It didn't take long for Cardiome
The interim phase 2b study results Cardiome released yesterday showed that its oral version of vernakalant was effective at reducing the number of atrial fibrillation episodes (essentially, a type of irregular heartbeat) that patients experienced while on the drug for 90 days. Equally as good news for Cardiome, no major safety issues popped up in this interim look at the trial data.
What grabs investors' attention about oral vernakalant is that it's designed to be a chronically used compound, rather than the acutely used IV version of the drug whose FDA review has been delayed for two months now. The market for this oral version is thus much bigger, and Cardiome estimates that the potential market to be anywhere from $800 million to $3 billion annually, compared with the roughly $500 million in global sales opportunity for the IV formulation.
Cardiome has mentioned multiple times that it does not want to commercialize oral vernakalant on its own because of the huge costs of running a phase 3 program for such a drug. In conjunction with the positive interim data, Cardiome thus hired Merrill Lynch to help it sort out the various worldwide and U.S. partnering scenarios for the drug and also potentially its intravenous cousin (already partnered to Astellas in North America).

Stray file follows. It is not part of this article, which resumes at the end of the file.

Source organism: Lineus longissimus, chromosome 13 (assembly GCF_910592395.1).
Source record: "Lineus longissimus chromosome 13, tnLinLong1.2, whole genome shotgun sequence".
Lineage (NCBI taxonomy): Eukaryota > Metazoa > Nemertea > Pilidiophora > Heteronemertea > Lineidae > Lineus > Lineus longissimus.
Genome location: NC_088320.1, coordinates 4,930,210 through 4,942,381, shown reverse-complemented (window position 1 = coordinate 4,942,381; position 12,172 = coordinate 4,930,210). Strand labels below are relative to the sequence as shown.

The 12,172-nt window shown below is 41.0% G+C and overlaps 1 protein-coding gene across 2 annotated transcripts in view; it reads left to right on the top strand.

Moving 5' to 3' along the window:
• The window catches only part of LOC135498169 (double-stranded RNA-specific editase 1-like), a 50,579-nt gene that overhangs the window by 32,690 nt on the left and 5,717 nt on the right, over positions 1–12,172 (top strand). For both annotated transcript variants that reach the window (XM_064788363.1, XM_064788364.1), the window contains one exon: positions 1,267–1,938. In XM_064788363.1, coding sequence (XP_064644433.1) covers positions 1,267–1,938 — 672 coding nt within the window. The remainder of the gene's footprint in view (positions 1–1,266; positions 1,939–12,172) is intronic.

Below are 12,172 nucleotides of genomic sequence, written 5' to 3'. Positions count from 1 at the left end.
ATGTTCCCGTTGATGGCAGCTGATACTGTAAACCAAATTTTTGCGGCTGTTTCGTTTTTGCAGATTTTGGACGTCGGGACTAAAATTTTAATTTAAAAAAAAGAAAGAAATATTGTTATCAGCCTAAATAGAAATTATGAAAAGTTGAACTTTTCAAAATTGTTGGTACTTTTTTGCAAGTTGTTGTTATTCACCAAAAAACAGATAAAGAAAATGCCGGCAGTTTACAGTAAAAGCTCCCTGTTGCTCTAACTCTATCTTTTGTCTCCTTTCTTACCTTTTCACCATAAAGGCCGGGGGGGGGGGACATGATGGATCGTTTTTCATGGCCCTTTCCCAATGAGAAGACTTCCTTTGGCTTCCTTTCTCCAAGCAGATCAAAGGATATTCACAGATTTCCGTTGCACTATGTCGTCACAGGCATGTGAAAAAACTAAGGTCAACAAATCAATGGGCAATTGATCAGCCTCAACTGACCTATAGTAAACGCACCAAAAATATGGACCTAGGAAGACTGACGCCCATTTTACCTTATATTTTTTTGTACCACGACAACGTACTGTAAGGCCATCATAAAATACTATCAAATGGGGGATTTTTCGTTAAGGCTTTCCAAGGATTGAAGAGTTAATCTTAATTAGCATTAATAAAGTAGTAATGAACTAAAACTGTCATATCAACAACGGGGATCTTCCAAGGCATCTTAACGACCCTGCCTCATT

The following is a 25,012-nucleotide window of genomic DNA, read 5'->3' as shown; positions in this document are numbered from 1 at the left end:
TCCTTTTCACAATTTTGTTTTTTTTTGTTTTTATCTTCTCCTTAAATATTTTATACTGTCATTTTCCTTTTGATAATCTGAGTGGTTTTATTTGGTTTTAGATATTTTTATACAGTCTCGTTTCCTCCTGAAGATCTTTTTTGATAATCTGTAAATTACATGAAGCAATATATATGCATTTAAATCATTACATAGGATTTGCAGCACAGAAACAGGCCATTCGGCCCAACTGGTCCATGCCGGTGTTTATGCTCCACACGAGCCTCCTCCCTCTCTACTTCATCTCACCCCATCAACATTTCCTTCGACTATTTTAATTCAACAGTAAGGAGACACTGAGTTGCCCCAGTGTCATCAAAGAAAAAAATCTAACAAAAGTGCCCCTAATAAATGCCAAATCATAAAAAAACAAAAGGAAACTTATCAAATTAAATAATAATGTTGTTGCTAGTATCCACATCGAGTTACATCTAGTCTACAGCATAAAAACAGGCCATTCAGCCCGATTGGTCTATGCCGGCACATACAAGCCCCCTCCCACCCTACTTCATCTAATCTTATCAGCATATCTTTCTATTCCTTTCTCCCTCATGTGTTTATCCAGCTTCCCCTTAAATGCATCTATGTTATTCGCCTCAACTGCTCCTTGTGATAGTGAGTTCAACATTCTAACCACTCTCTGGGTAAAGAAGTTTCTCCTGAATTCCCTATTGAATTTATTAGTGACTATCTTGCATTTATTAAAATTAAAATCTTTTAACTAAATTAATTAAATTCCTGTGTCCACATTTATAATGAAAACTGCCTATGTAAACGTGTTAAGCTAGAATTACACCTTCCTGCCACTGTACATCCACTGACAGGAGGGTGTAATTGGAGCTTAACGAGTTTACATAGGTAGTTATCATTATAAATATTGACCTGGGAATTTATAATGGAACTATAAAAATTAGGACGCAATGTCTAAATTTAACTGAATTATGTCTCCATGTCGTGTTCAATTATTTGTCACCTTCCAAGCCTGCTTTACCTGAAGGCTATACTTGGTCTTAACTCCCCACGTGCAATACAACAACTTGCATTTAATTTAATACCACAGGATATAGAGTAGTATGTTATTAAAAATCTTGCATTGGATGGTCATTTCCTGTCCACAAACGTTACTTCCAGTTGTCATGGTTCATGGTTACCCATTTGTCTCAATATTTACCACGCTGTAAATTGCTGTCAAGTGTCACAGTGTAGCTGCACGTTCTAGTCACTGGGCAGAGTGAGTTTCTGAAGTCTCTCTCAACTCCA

Final results from the phase 2b oral vernakalant study are expected around the third quarter of the year, so I doubt that there will be a partnership deal before then if Cardiome is looking to maximize the value it can get for the drug.
Cardiome's IV vernakalant was widely expected to receive marketing approval when its FDA review was scheduled to occur Jan. 19. Like the FDA has done for other drugs such as CV Therapeutics'
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